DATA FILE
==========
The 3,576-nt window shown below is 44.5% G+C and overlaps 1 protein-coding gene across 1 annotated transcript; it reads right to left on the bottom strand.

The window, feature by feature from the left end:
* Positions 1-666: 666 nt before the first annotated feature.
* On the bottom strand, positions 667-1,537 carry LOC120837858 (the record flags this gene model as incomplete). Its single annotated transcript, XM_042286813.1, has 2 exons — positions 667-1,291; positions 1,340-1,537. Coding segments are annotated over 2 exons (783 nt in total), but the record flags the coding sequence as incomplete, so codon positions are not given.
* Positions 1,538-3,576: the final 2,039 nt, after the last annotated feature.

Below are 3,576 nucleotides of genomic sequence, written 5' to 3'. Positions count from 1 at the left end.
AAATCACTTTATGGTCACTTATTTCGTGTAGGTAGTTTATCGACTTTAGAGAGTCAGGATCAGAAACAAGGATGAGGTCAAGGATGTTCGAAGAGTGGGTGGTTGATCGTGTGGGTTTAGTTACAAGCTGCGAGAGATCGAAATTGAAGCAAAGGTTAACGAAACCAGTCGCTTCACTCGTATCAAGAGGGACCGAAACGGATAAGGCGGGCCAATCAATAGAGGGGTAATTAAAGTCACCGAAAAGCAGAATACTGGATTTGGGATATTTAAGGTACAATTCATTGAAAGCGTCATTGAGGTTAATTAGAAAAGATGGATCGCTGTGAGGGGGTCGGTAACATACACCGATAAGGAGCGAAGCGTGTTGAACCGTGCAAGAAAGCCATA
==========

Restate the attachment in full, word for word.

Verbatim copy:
The 3,576-nt window shown below is 44.5% G+C and overlaps 1 protein-coding gene across 1 annotated transcript; it reads right to left on the bottom strand.

The window, feature by feature from the left end:
* Positions 1-666: 666 nt before the first annotated feature.
* On the bottom strand, positions 667-1,537 carry LOC120837858 (the record flags this gene model as incomplete). Its single annotated transcript, XM_042286813.1, has 2 exons — positions 667-1,291; positions 1,340-1,537. Coding segments are annotated over 2 exons (783 nt in total), but the record flags the coding sequence as incomplete, so codon positions are not given.
* Positions 1,538-3,576: the final 2,039 nt, after the last annotated feature.

Below are 3,576 nucleotides of genomic sequence, written 5' to 3'. Positions count from 1 at the left end.
AAATCACTTTATGGTCACTTATTTCGTGTAGGTAGTTTATCGACTTTAGAGAGTCAGGATCAGAAACAAGGATGAGGTCAAGGATGTTCGAAGAGTGGGTGGTTGATCGTGTGGGTTTAGTTACAAGCTGCGAGAGATCGAAATTGAAGCAAAGGTTAACGAAACCAGTCGCTTCACTCGTATCAAGAGGGACCGAAACGGATAAGGCGGGCCAATCAATAGAGGGGTAATTAAAGTCACCGAAAAGCAGAATACTGGATTTGGGATATTTAAGGTACAATTCATTGAAAGCGTCATTGAGGTTAATTAGAAAAGATGGATCGCTGTGAGGGGGTCGGTAACATACACCGATAAGGAGCGAAGCGTGTTGAACCGTGCAAGAAAGCCATA